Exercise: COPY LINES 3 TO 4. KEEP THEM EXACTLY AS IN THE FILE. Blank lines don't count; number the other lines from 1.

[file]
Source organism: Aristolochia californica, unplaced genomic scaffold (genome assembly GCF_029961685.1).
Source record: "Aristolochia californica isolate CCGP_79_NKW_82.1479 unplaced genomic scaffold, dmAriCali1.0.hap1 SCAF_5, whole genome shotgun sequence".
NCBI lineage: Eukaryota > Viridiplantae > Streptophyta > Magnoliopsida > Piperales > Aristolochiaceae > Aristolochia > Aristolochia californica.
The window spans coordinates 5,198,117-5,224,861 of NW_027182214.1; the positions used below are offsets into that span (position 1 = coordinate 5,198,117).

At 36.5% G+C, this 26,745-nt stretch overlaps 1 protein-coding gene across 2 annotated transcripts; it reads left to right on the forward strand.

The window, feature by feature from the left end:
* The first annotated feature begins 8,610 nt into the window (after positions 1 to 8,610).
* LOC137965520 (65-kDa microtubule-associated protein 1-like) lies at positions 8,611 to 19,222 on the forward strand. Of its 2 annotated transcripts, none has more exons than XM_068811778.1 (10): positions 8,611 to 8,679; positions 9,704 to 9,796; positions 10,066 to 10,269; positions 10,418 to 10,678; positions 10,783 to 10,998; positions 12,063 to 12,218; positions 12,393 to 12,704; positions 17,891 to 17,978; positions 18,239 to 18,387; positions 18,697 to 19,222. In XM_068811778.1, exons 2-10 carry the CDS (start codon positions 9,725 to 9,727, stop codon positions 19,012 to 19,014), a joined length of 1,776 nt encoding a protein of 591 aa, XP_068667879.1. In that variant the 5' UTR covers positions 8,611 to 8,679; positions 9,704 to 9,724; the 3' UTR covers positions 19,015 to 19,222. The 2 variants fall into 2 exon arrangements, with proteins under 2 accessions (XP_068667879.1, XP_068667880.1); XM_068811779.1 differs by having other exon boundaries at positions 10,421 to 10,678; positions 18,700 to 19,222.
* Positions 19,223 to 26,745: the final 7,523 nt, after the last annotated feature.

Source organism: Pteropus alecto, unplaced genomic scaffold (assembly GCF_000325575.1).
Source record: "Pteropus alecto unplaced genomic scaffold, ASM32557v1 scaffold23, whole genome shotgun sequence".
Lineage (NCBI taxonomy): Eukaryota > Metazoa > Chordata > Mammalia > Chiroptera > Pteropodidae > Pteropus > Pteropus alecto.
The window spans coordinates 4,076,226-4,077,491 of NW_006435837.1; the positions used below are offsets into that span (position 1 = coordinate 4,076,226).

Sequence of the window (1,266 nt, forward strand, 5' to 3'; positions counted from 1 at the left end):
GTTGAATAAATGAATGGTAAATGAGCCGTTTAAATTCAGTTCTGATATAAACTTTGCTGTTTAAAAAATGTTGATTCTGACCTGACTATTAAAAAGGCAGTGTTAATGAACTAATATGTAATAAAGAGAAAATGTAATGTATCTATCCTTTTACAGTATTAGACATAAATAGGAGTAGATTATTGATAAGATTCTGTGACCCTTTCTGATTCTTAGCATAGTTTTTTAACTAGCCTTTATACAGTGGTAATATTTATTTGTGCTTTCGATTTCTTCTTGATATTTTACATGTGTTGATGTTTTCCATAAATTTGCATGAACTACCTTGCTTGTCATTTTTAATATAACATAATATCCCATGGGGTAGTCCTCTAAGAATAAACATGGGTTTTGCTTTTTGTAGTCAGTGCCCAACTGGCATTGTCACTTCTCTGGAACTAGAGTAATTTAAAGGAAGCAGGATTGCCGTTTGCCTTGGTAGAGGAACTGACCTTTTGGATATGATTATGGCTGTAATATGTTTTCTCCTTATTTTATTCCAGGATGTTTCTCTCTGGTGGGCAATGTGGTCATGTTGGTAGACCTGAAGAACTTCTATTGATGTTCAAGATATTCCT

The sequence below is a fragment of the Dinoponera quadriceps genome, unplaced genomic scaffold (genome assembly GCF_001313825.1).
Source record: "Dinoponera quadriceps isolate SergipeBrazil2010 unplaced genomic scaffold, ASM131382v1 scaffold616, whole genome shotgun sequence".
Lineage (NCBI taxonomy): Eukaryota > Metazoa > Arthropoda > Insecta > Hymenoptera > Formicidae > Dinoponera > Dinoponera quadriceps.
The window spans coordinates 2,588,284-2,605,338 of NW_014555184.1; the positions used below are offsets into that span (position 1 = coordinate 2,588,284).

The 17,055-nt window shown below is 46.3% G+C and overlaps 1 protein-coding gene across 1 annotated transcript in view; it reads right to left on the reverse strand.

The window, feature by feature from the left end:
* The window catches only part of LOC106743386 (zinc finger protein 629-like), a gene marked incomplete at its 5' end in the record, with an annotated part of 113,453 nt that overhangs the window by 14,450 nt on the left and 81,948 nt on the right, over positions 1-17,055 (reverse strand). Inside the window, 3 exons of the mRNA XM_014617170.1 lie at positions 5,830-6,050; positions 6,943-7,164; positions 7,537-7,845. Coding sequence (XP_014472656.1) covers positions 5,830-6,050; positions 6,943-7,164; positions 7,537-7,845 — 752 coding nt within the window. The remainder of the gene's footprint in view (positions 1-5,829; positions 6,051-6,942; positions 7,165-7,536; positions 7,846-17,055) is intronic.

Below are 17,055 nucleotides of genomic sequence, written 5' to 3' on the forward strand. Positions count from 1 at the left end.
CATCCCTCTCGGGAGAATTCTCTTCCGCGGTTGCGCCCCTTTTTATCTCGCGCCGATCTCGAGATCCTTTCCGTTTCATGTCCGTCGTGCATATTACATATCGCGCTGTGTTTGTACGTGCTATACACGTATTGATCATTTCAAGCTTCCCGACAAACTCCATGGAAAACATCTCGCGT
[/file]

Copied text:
NCBI lineage: Eukaryota > Viridiplantae > Streptophyta > Magnoliopsida > Piperales > Aristolochiaceae > Aristolochia > Aristolochia californica.
The window spans coordinates 5,198,117-5,224,861 of NW_027182214.1; the positions used below are offsets into that span (position 1 = coordinate 5,198,117).